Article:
Law360 (June 22, 2020, 5:18 PM EDT) -- An ex-investment manager convicted of running a Ponzi scheme and stealing millions lost his bid to get out of prison due to the COVID-19 pandemic, with a New Jersey federal judge on Monday finding that the circumstances of his crimes were "particularly serious and involved a high level of deception."
U.S. District Judge Anne E. Thompson denied Vincent P. Falci's motion for compassionate release under the First Step Act, citing in part the seriousness of his offenses and the fact that he has only served one year of a 15-year prison term. The former fire chief requested a reduction in his sentence to time served or his release to home confinement.
The judge stressed that, for more than a decade, Falci "falsely portrayed himself as an experienced investment advisor and stole over $22 million from seniors, first responders, firefighters, and law enforcement associations." She also noted that his 15-year prison sentence was below the potential range under federal advisory sentencing guidelines.
"To now reduce this sentence even further, after defendant has only served one year of his sentence, would ignore the seriousness of the offense and create an 'unwarranted sentence [disparity] among defendants with similar records,'" said Judge Thompson, referring to one of the so-called Section 3553(a) factors to consider when imposing a sentence.
Falci was convicted at trial in December 2018 of wire fraud and securities fraud charges in connection with two investment vehicles he controlled, Saber Funds and Vicor Tax Receivables LLP. Judge Thompson sentenced him in May 2019.
Falci is scheduled to be released in March 2032, according to the federal Bureau of Prisons website.
Nearly a year after his sentencing, the 60-year-old Falci moved for compassionate release on April 27, claiming he has a history of medical conditions that "make him particularly vulnerable should he contract COVID-19."
Those conditions include "hypertension, high triglycerides, diverticulosis, diverticulitis, and chronic obesity," Falci said. He also has cited his age and noted that he had his gallbladder removed and his colon reconstructed, and that he had been a heavy smoker for 40 years.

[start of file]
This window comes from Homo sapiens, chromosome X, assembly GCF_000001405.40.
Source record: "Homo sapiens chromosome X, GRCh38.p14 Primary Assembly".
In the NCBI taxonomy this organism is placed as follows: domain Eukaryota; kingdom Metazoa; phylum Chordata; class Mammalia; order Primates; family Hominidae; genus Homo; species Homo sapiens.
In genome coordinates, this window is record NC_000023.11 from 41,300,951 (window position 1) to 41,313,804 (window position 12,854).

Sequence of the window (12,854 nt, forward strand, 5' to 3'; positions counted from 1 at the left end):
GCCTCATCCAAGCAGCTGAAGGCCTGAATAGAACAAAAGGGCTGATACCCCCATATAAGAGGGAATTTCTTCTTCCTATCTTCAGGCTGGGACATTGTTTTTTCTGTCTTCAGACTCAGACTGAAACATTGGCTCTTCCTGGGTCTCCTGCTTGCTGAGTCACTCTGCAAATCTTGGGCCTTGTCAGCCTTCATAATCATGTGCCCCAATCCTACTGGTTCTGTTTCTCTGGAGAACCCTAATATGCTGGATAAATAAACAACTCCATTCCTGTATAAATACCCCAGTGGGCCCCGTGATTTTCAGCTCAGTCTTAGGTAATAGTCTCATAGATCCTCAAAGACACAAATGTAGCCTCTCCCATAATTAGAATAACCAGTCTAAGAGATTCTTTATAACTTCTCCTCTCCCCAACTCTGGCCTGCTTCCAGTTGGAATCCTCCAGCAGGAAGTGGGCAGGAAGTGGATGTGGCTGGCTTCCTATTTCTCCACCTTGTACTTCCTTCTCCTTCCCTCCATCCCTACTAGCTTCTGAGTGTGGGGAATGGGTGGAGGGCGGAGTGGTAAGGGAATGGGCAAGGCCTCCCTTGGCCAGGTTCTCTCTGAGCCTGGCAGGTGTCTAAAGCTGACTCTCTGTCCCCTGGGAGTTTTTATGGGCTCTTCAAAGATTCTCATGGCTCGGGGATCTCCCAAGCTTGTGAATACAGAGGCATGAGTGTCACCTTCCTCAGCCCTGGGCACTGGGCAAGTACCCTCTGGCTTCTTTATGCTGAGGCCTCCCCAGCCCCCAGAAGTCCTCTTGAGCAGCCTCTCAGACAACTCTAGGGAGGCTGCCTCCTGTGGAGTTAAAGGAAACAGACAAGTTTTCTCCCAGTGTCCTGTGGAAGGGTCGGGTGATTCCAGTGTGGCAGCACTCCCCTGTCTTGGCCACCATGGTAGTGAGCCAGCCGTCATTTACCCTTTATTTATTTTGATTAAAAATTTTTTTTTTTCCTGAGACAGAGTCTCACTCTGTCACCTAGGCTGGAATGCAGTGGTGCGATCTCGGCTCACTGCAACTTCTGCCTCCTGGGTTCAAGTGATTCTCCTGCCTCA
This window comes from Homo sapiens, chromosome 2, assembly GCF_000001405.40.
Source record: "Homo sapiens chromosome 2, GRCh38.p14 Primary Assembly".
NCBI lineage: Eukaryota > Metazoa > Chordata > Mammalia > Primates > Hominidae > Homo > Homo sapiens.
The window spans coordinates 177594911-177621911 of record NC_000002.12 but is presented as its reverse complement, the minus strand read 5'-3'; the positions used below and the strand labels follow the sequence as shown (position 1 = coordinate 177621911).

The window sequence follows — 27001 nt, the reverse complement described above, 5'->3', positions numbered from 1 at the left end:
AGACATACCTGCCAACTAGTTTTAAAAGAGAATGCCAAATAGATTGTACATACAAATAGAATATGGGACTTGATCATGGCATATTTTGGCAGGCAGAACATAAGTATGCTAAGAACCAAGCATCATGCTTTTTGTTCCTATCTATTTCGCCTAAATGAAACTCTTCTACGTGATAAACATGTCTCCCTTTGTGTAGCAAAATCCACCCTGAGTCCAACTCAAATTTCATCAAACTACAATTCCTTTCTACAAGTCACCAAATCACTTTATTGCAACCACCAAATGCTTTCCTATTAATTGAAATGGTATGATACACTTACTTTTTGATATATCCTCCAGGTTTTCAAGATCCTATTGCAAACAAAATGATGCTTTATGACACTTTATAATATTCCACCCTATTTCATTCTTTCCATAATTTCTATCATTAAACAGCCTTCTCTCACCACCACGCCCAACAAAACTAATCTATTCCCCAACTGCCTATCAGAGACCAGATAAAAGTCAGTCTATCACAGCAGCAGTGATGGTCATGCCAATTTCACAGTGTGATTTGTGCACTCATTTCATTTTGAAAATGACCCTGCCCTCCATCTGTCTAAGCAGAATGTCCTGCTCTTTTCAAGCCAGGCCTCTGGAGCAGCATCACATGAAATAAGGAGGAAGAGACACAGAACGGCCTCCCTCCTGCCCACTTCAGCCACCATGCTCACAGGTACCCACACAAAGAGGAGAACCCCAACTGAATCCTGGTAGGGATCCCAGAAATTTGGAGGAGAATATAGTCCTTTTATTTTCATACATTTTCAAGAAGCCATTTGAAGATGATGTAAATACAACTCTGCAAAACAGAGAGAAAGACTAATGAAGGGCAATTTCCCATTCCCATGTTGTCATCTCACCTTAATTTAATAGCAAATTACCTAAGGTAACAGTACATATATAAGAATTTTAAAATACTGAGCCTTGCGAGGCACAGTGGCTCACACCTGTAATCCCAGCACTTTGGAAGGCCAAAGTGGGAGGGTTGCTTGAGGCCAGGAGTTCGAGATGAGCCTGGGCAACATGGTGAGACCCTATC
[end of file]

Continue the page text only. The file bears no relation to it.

Judge Thompson concluded, however, that Falci had not presented "extraordinary and compelling reasons" to warrant a sentence reduction under the First Step Act.
Of the conditions cited by Falci, the U.S. Centers for Disease Control and Prevention "has only identified severe obesity and pulmonary hypertension as illnesses that may put individuals at high risk for severe illness from COVID-19," the judge noted.
His body mass index as of Jan. 10 did not meet "the threshold of 'severe obesity' that the CDC has determined to be a high-risk factor," the judge said.
Falci's medical records also indicate that he is successfully managing his hypertension with medication and that "his risk of cardiovascular disease is still relatively low," the judge said. There's also no sign that Falci "suffers from pulmonary hypertension or any other 'serious heart condition' that the CDC has identified as a high-risk factor," the judge said.
"As for defendant's other medical conditions, defendant provides no support to show that these conditions increase the risk of complications from COVID-19," Judge Thompson said. "Although defendant was a regular smoker for many years, there is no indication that he suffers from a chronic lung disease."
Further, a defendant must be at least 65 years old to seek compassionate release based on age, the judge noted.
Falci also took aim at the conditions of the Fort Dix federal correctional institution in New Jersey where he is housed, saying they create "an unreasonable risk of exposure to COVID-19." As of May 19, the facility had 22 inmates who have tested positive for the novel coronavirus and 27 inmates who have recovered, court documents state.
Judge Thompson said it is "concerning that there are still active COVID-19 cases at FCI Fort Dix," but recognized that "the BOP has undertaken several mitigation measures to protect these inmates." Those measures include "face coverings for inmates and staff" and "screening newly admitted inmates," the judge said.
Since Falci "has not demonstrated a sufficiently heightened medical risk with respect to COVID-19, his concerns regarding the potential to contract COVID-19 are not unique among the FCI Fort Dix population," the judge added.
The government is represented by David W. Feder of the U.S. Attorney's Office for the District of New Jersey.
Falci is representing himself.
The case is USA v. Falci, case number 3:17-cr-00228, in the U.S. District Court for the District of New Jersey.
--Additional reporting by Lauren Berg. Editing by John Campbell.
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